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Medicine

At risk of exposure

In the push for electronic medical records, concern is growing about how well privacy can be safeguarded.

June 26, 2006|Judy Foreman | Special to The Times

PATIENTS of the land, unite! You have nothing to lose but your privacy.

There's a growing national effort to bring medical records into the 21st century by converting the paper records now scattered in doctors' file cabinets to electronic records by 2014. It's a grand idea -- in many ways.

If medical records were electronic, prescriptions would be more legible and could be filled more accurately. Public health officials could spot disease outbreaks quickly and track their spread. Doctors could speedily check a patient's record, helping to avoid wasteful repetition of tests and minimize harmful drug interactions and other errors, which kill an estimated 98,000 people a year in the United States. Scientists would have access to a gold mine of data about diseases. There could be other direct benefits too. If you're in a car accident in San Francisco, say, an emergency room doctor there could check your records in Boston to treat you correctly.

But the whole idea can be scary.

"I have spent 30 years seeing nothing but how people are harmed [in their] reputation or livelihoods when sensitive medical records are seen by anyone ... outside of the few people you trust to actually take care of you," said Dr. Deborah Peel, a Freudian psychoanalyst in Austin, Texas, and founder of the Patient Privacy Rights Foundation (www.patientprivacyrights.org), a nonprofit group. "If privacy is not fully protected, we won't be building anything except the most valuable mother lode of information for data mining on Earth."

To be sure, paper records aren't all that secure, either. Anyone in a white coat can peruse paper records and no one would ever know. At least with electronic records, there can be "audit trails," to show who has peeked at what.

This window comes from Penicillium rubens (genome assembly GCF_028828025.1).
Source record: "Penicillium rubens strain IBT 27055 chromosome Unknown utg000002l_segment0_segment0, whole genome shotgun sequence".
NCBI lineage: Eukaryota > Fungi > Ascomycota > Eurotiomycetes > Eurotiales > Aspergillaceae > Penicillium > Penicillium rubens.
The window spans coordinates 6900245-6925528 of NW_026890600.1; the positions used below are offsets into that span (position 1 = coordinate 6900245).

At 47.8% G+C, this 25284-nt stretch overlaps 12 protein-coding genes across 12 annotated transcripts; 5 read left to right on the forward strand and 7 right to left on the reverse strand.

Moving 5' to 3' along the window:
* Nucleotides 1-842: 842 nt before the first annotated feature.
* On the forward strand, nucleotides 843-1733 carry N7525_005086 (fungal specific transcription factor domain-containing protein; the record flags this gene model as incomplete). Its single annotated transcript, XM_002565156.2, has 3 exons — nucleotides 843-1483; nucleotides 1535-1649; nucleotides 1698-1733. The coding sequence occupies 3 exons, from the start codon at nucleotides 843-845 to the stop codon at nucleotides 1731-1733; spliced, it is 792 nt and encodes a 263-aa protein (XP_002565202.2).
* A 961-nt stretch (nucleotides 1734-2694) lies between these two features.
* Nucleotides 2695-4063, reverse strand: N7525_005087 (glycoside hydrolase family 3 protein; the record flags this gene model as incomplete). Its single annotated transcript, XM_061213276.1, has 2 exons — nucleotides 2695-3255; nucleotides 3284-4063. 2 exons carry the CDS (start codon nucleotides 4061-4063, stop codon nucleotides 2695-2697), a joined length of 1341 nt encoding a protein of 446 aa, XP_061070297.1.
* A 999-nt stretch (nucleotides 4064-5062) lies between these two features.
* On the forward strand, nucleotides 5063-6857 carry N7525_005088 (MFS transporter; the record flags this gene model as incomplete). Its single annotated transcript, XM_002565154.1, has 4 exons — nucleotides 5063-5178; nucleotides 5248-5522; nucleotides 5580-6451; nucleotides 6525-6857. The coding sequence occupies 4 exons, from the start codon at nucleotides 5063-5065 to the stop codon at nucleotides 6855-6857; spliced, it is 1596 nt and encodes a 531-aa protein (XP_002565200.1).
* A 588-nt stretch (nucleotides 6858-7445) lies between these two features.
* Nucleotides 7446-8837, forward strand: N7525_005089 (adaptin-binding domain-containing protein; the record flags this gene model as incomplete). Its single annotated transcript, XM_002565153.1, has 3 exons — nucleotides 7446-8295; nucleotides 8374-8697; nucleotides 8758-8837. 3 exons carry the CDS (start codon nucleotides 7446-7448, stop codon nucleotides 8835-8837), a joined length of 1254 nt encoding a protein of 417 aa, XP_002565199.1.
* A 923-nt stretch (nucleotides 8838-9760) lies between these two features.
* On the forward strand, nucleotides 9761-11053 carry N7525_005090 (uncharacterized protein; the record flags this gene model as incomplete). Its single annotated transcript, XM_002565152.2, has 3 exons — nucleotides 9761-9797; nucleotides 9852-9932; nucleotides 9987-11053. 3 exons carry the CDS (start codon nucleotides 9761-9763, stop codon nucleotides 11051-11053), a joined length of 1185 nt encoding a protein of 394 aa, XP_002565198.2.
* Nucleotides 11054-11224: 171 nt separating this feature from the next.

Still, do we really want to make it easier for more and more people to see sensitive medical data? We know now that personal electronic information on 26.5 million military veterans, including their Social Security numbers and birth dates -- and in some cases, health problems -- was stolen from the residence of a Department of Veterans Affairs employee who had taken the data home without authorization.

In another example of the vulnerability of electronic records, we know that the National Security Agency has secretly been collecting the phone call records of tens of millions of Americans. And we know that credit card information is vulnerable to hacking and accidental release.

"If the veterans administration can't prevent the theft of 26 million names and Social Security numbers from an electronic file, why would any patient believe their personal, sensitive health data is safe online?" said Peel.

Already, roughly 150 people, including nursing staff, X-ray technicians and billing clerks, have access to at least part of a patient's records during a hospitalization, according to the U.S. Department of Health and Human Services. And 600,000 payers, providers and other entities that convert providers' raw data into billing data have some access too.

The national Health Information Technology effort, authorized by the Bush administration in 2004, is now being hammered out by four groups working through the Department of Health and Human Services.

One group is standardizing the way records are kept -- nitty-gritty stuff such as whether the patient's name or something else comes first on forms, said Dr. John Halamka, chief information officer for Harvard Medical School and chairman of this group, called the Health Information Technology Standards Panel.

Another group is working on the "architecture" of the system -- who gets to see which pieces of data and how the data can be secured.

A third is working on privacy policy, sorting through privacy protections from each of the 50 states, whose laws often offer better privacy protection than federal rules called HIPAA, which have been in effect since 2003.

(The Washington Post recently reported that the federal government has been fairly lax in enforcing HIPAA, receiving nearly 20,000 allegations of privacy violations, but imposing no fines and prosecuting only two criminal cases.)

The fourth group is working on certification -- to see that electronic products offered by vendors have all the features they are supposed to have.

At first glance, all this sounds reassuring. But there is only one consumer representative on the advisory panel, called the American Health Information Community, that is overseeing the work of the four groups. The other 16 members come from federal agencies, hospital or doctor groups, industry (Intel), an employer (Pepsi) and a state health department (Indiana). Although part of the health information community's stated mission is "consumer empowerment," most of the members of the consumer work group are not explicitly patient advocates.

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